Wednesday, July 19, 2006

SW Missouri Congressmen vote for Pledge Protection Act

The GOP plan to get the Democrats on the "wrong" side of a number of hot-button social issues continued today when the House passed the Pledge Protection Act by a 260 to 167 margin.
The act would prevent judges from removing the words "Under God" from the Pledge of Allegiance, something which one federal court did recently, but the U. S. Supreme Court overturned the decision on a technicality saying that Michael Newdow, the California atheist who sued to have the phrase removed, had no standing to sue.
Both Southwest Missouri Congressmen, Roy Blunt, R-Strafford, and Ike Skelton, D-Lexington, voted for the act.
In a fit of hyperbole, Minority Leader Nancy Pelosi said, "We are making an all-out assault on the Constitution of the United States which, thank God, will fail,"
What world is Ms. Pelosi living in? I still am resentful that our elected officials are debating and voting on issues that are not pressing while we are paying nearly $3 a gallon for gasoline, struggling with the effects of illegal immigration, watching as jobs are shipped overseas, spending money at the fastest rate in history, and above all, bogged down in an unnecessary war in Iraq, but it seems to be an effective plan for Republicans.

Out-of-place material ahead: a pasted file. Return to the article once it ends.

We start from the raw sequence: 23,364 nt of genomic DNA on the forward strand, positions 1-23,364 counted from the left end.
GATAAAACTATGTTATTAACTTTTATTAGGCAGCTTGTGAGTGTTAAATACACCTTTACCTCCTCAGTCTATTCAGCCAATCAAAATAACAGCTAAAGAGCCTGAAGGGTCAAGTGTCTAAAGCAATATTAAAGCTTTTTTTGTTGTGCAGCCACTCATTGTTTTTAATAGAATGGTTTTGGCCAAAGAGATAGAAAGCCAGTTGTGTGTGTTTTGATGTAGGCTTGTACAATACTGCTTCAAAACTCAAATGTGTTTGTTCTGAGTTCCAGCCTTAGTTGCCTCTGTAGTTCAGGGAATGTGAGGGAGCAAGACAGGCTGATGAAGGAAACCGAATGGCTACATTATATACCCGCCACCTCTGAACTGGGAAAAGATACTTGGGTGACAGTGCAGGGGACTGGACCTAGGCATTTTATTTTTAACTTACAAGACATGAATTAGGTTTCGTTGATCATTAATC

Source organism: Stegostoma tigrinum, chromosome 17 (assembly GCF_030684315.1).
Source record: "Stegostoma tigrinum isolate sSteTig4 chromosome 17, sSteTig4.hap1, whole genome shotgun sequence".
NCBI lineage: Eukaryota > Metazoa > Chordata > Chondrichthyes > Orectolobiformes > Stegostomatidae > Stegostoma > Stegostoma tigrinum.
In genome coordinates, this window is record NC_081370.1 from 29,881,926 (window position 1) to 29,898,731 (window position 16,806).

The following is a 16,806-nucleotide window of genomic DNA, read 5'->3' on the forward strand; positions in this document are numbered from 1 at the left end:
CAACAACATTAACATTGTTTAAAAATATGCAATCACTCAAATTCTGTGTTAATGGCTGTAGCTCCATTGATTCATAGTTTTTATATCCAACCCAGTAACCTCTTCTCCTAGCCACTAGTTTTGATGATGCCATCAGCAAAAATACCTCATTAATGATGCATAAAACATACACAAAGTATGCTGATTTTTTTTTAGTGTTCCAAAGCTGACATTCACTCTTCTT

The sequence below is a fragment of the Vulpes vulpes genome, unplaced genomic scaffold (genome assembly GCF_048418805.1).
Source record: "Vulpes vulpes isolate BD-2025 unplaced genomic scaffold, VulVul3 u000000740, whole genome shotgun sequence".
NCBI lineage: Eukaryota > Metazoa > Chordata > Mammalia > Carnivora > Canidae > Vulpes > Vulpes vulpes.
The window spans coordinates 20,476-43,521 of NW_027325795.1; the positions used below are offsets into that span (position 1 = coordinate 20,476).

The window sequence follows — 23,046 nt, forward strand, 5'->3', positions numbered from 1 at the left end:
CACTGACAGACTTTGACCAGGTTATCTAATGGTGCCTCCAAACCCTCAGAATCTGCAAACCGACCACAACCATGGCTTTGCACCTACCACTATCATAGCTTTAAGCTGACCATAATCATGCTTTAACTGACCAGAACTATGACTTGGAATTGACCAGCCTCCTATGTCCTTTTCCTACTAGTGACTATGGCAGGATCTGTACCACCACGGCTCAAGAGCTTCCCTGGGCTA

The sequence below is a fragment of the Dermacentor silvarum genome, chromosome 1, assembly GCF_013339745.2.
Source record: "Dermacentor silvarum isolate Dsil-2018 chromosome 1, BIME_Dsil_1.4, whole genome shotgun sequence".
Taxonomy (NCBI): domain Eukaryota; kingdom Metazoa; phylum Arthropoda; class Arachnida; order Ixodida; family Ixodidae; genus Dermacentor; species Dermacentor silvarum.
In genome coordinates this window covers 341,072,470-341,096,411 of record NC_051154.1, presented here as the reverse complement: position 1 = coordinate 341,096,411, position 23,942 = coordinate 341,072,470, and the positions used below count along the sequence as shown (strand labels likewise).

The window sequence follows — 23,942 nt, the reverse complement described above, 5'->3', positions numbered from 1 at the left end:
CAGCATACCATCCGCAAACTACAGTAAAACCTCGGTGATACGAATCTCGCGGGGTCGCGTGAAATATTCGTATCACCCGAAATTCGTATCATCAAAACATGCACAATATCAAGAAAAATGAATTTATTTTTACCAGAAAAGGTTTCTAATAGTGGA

Though many of them took a step backward with their vote against the broadening of stem cell research today, they regained ground with the Pledge Protection Act. The First Amendment does not guarantee that Michael Newdow or anyone else will not run into God in their public lives. The "under God" has been more of a tradition than a religious invocation for the past 52 years, something that each person who says the pledge interprets in his or her way.
And did you notice that it was God that Ms. Pelosi thanked when she talked about the certain failure of the "assault on the Constitution of the United States?"


Seth said...
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Seth said...

What do you think of the separation of powers? Can congress limit the application of the constitution to specific issues without a constitutional amendment? By the way the 1954 act that put "under god" in the pledge is a law, not the mere mention of god.